By Josephine Chinele and Zuza Nazaruk

Malawi | Missing out on green gold

How the ‘tobacco system’ keeps farmers in poverty

During a check on multinationals who pay tax in various locations, we come across a Malawian tobacco company, Alliance One Tobacco Malawi (AOTM). It belongs to an American multinational corporate chain and boasts of being one of the chain’s top revenue providers. The company makes its profits from raw tobacco exported from the small African country, whose population of 20 million is not much bigger than that of the Netherlands. Yet, it pays practically no tax in Malawi itself, while it makes extraordinarily high payments abroad.

Malawi is the fourth poorest country in the world.

AOTM is the second-largest tobacco leaf buyer in Malawi, accounting for about 40 percent of the country’s tobacco market share. According to trade data, AOTM exported 319 million US$ worth of raw tobacco between 2020 and 2022. However, a document from a source within the Malawi Revenue Authority, the MRA, confirms that Alliance One paid no income tax in Malawi itself at all in 2020, and in 2021, it paid only US$ 41,000 of corporate income tax there. In the same period, the company made payments abroad of close to US$ 1,4 million in 2020 and over US$ 2,8 million up to October 2021.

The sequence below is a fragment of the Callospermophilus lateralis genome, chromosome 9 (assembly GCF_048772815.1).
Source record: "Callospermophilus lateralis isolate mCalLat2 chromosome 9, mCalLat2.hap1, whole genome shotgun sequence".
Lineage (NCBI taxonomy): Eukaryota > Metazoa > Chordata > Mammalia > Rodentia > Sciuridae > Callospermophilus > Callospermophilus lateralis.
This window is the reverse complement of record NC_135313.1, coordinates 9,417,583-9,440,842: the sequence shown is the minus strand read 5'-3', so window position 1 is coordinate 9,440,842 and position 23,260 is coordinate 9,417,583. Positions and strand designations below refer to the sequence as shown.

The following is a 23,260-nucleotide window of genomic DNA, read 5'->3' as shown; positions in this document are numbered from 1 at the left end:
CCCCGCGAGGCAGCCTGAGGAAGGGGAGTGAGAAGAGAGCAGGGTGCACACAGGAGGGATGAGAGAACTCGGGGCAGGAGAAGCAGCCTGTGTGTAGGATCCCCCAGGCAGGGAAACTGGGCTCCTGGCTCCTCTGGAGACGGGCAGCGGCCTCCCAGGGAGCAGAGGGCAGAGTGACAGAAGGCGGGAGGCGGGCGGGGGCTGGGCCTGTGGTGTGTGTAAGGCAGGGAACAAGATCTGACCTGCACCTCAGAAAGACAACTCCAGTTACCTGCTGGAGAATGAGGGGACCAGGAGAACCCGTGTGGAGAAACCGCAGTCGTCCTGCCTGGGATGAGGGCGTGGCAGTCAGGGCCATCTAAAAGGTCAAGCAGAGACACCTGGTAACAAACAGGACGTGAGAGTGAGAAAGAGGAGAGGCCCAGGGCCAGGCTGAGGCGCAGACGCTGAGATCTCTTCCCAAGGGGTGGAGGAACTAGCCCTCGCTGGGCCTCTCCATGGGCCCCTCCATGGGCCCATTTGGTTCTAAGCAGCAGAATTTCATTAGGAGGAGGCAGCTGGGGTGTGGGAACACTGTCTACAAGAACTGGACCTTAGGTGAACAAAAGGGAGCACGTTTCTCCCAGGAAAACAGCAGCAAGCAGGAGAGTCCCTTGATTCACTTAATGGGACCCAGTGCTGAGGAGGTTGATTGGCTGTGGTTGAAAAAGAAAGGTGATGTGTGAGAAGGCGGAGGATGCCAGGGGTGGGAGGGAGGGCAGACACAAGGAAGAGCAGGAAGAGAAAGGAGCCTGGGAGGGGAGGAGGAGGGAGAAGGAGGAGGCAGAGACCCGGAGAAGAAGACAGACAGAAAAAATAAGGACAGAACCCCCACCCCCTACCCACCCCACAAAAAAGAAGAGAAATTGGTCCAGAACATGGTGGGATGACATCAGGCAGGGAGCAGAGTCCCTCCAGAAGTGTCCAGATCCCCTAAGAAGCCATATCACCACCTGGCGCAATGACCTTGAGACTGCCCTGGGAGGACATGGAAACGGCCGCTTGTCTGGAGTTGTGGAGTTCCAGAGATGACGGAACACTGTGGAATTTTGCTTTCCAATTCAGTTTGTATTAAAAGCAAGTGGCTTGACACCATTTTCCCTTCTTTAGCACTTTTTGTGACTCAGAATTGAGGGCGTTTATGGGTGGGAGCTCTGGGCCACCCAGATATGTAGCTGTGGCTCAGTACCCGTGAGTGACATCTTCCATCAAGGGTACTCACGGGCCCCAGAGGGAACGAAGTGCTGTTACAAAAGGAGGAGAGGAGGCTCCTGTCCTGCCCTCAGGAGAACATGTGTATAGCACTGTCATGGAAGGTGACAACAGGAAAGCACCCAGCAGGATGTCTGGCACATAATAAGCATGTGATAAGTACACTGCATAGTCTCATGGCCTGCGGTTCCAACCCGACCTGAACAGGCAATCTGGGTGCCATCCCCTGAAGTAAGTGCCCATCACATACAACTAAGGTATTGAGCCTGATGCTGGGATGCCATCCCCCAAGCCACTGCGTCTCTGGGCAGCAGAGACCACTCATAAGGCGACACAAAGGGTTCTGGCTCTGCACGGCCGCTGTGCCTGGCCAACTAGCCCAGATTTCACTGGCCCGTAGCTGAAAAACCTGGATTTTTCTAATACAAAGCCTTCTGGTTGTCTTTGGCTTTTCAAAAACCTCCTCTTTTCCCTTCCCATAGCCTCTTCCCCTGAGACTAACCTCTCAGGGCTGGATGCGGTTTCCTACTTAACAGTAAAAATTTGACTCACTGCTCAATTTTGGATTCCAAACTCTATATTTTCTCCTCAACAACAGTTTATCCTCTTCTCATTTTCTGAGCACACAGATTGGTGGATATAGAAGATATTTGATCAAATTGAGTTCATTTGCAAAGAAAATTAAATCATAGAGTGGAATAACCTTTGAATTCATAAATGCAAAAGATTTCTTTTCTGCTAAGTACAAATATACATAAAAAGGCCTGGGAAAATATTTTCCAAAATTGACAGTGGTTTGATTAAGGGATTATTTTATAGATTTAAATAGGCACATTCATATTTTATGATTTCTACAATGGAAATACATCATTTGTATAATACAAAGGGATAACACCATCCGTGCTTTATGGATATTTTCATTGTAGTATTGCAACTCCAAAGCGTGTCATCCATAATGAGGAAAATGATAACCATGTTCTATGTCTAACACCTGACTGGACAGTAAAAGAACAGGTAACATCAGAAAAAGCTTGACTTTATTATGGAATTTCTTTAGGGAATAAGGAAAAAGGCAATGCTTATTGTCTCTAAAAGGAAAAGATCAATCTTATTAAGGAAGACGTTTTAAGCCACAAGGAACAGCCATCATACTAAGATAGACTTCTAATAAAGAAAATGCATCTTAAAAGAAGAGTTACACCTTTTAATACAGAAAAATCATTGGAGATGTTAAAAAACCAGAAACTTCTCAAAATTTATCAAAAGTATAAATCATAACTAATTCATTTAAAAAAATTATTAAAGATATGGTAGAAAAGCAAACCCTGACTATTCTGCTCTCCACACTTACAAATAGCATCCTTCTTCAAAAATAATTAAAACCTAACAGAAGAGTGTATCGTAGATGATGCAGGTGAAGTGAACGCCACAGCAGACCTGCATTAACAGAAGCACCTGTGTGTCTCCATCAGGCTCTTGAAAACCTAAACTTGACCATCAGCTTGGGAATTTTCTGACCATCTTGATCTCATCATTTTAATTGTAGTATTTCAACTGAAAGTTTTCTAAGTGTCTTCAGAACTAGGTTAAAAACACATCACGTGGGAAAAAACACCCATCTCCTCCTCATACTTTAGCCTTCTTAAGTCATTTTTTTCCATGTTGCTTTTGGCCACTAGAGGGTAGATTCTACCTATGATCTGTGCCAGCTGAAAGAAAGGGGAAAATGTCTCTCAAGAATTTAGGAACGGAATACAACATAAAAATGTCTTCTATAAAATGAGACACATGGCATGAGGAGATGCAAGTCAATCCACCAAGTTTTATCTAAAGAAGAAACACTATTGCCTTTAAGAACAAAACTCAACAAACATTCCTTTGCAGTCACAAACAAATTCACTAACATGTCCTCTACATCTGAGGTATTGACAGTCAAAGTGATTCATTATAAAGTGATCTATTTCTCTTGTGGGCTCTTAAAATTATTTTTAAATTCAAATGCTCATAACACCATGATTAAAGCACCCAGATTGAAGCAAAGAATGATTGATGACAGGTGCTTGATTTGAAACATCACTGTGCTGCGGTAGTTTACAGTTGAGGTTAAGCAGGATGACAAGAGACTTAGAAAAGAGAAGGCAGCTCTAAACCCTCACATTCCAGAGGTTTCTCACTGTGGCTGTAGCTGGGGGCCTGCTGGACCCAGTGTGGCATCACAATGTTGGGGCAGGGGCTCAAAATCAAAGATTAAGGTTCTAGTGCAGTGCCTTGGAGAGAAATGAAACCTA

Kakowa Maseko and his wife Msiidwa appreciating their tobacco field. Photo by Jacob Nankhonya

No comment

Puzzlingly, the MRA, the institution charged with chasing money for the country’s small state budget, doesn't appear to be interested in discussing the matter. We alert the institution in numerous communications and requests for comment, but no meaningful responses are received. Though privacy rules forbid tax authorities in many countries, including Malawi, from talking about individual tax clients, -and MRA spokespersons tell us twice that they will not comment on Alliance One for this reason-, the MRA also keeps mum on general questions about the tobacco sector or its policies vis à vis multinationals (see box: 'The Malawi Revenue Authority will not respond'.)

The Malawi Revenue Authority will not respond